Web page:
Flooring Underlayment Guide: Materials, Applications, and Installation

New Floor Installation
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Not floor covering, not subfloor--flooring underlayment occupies a middle position in the anatomy of the entire flooring structure  What is this hard-to-define but often crucial part of your flooring?

Flooring Underlayment, Defined

Flooring is composed of many different layers.  What you see on the surface--laminate, wood, vinyl, for example--is not everything.  More layers below this top layer (called a floor covering or sometimes a finish floor) support that top layer.

Flooring underlayment is a thin material that rests between the floor covering at top and the subfloor at the bottom.  Because underlayment is a catch-all term, it can take different forms--soft like foam or felt, hard like cement board, fiberboard, or plywood.  Its purpose is to provide a smooth place for the floor covering to rest; to deaden footfall; to dampen some sound; and, in some cases, to act as a moisture barrier.

Here is one typical composition of flooring layers:

  • Top Layer - Floor Covering: The finish floor, such as hardwood, laminate, or tile.  This is the layer that you see and walk on.
  • Second Layer Down - Underlayment: Plywood, fiberboard, or cementboard, and is usually either 1/4" or 1/2".
  • Third Layer Down - Subfloor: Subfloor will already be in place (unless this home is under construction). The subfloor is typically made of OSB and ranges from 19/32" to 1 1/8" thick.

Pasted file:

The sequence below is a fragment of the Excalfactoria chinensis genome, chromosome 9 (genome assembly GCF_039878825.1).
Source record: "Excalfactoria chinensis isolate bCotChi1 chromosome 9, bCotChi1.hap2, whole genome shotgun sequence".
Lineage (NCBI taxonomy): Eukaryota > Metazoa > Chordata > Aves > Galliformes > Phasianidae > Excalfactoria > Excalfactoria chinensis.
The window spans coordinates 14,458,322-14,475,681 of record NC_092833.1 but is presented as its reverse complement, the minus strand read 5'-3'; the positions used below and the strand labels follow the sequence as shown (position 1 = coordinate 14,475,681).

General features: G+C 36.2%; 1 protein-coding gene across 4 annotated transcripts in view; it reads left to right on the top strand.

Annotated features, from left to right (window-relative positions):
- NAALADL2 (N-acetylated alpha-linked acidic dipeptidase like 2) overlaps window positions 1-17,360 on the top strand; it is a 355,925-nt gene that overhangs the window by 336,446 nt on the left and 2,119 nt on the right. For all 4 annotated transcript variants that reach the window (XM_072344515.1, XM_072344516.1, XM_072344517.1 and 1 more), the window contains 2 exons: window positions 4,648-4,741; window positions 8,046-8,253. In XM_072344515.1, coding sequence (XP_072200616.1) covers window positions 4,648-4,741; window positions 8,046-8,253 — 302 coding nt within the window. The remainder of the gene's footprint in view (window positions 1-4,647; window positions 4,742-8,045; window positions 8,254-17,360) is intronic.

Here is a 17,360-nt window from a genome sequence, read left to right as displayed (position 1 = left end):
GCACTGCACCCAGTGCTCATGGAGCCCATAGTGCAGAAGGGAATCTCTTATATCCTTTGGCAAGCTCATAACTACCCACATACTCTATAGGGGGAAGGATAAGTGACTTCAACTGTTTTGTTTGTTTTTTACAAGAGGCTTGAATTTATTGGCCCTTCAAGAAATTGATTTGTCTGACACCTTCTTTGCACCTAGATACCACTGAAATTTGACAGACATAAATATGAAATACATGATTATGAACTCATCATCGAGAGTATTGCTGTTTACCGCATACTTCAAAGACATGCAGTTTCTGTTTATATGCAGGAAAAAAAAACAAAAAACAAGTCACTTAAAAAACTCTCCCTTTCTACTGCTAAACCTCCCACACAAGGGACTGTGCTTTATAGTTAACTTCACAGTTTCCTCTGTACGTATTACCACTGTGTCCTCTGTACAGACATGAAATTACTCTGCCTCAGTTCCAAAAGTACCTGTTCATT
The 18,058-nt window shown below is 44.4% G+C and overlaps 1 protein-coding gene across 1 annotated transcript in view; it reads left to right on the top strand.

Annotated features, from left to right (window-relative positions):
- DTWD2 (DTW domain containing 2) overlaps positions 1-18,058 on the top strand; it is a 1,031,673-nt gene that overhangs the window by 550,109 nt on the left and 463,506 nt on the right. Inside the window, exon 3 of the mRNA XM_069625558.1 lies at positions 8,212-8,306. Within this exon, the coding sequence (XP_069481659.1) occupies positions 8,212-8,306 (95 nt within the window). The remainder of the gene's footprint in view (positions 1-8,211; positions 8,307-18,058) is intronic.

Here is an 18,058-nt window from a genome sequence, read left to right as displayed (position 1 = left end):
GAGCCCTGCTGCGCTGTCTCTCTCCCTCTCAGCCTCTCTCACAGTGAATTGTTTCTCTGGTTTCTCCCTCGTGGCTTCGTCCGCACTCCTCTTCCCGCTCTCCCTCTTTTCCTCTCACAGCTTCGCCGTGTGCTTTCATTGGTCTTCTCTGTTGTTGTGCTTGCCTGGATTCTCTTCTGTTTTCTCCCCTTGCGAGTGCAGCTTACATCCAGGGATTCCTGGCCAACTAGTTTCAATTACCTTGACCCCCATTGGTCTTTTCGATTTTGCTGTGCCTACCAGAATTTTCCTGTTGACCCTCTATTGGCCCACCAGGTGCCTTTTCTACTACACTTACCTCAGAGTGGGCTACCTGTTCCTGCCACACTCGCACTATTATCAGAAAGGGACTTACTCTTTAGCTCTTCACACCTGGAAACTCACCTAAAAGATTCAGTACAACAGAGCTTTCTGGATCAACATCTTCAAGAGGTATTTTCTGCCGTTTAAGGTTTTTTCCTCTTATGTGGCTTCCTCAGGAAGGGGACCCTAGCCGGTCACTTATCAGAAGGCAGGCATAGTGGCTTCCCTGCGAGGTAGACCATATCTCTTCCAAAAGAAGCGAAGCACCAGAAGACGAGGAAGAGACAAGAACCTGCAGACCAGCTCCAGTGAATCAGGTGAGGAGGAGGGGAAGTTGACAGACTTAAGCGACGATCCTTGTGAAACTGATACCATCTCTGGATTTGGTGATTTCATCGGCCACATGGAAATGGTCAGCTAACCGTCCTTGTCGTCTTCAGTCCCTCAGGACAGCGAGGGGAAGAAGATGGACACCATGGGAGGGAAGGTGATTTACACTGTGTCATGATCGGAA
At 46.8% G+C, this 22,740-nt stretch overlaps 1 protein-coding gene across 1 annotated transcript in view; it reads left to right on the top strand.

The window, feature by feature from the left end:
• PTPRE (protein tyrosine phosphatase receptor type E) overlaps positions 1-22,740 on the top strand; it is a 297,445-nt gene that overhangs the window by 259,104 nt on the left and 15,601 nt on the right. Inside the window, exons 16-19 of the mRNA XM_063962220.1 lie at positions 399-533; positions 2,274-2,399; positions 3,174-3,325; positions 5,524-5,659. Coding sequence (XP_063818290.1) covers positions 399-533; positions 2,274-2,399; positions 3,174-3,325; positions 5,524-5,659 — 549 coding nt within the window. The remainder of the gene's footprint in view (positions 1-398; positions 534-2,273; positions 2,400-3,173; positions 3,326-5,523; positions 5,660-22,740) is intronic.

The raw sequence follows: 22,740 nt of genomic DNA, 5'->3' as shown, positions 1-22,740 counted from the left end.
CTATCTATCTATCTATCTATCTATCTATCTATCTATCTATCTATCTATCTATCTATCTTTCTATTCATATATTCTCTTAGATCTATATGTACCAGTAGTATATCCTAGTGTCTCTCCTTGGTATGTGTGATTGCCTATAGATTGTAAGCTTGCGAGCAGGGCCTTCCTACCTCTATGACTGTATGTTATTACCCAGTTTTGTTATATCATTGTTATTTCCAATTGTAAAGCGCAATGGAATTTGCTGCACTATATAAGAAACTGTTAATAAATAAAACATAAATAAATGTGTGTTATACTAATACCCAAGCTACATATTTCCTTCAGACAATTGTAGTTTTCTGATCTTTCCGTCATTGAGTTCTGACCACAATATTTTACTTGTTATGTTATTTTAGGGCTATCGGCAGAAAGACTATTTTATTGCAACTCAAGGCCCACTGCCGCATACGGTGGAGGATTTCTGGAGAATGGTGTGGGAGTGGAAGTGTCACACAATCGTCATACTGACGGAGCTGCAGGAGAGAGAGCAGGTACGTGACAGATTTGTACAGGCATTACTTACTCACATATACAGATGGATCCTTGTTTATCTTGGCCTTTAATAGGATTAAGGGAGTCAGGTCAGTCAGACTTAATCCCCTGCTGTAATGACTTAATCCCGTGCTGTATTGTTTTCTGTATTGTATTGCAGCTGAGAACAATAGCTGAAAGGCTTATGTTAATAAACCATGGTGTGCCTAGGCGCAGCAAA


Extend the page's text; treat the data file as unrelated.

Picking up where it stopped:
• Fourth Layer Down - Joists: The wooden members, often microlam, which support all of the previously-mentioned floorings.

    Reasons For Flooring Underlayment

    1. Smooths Surface:  Underlayment provides a smoother and more predictable surface for the floor covering than the subfloor.
    2. Adhesion:  In the case of cement board, this underlayment provides a better place for ceramic tile to stick (and other types of flooring requiring mortar or adhesive) than just the subfloor.
    1. Lateral Stability:  As a residual effect, hard underlayment gives the entire floor better stability by running boards perpendicular to the subfloor and by simply adding more material to the entire structure.

    Is Underlayment Always Needed?

    Flooring underlayment can be a confusing thing. Sometimes it's needed, sometimes it's not. And sometimes the subfloor is really the same thing as the underlayment. So, let's boil it down to a few ideas you can count on.

    If you are remodeling, you will typically be laying down underlayment before installing the finish floor. Often, the existing finish floor or subfloor are in such bad condition that installing underlayment is necessary.

    If you are building a new house, the subfloor itself may be adequate for installation of the finish floor--eliminating the need for underlayment. If the finish floor is hardwood or engineered wood, all you need is a layer of rosin paper and you are good to go. But for all other types of applications, read on:

    Types of Flooring Underlayment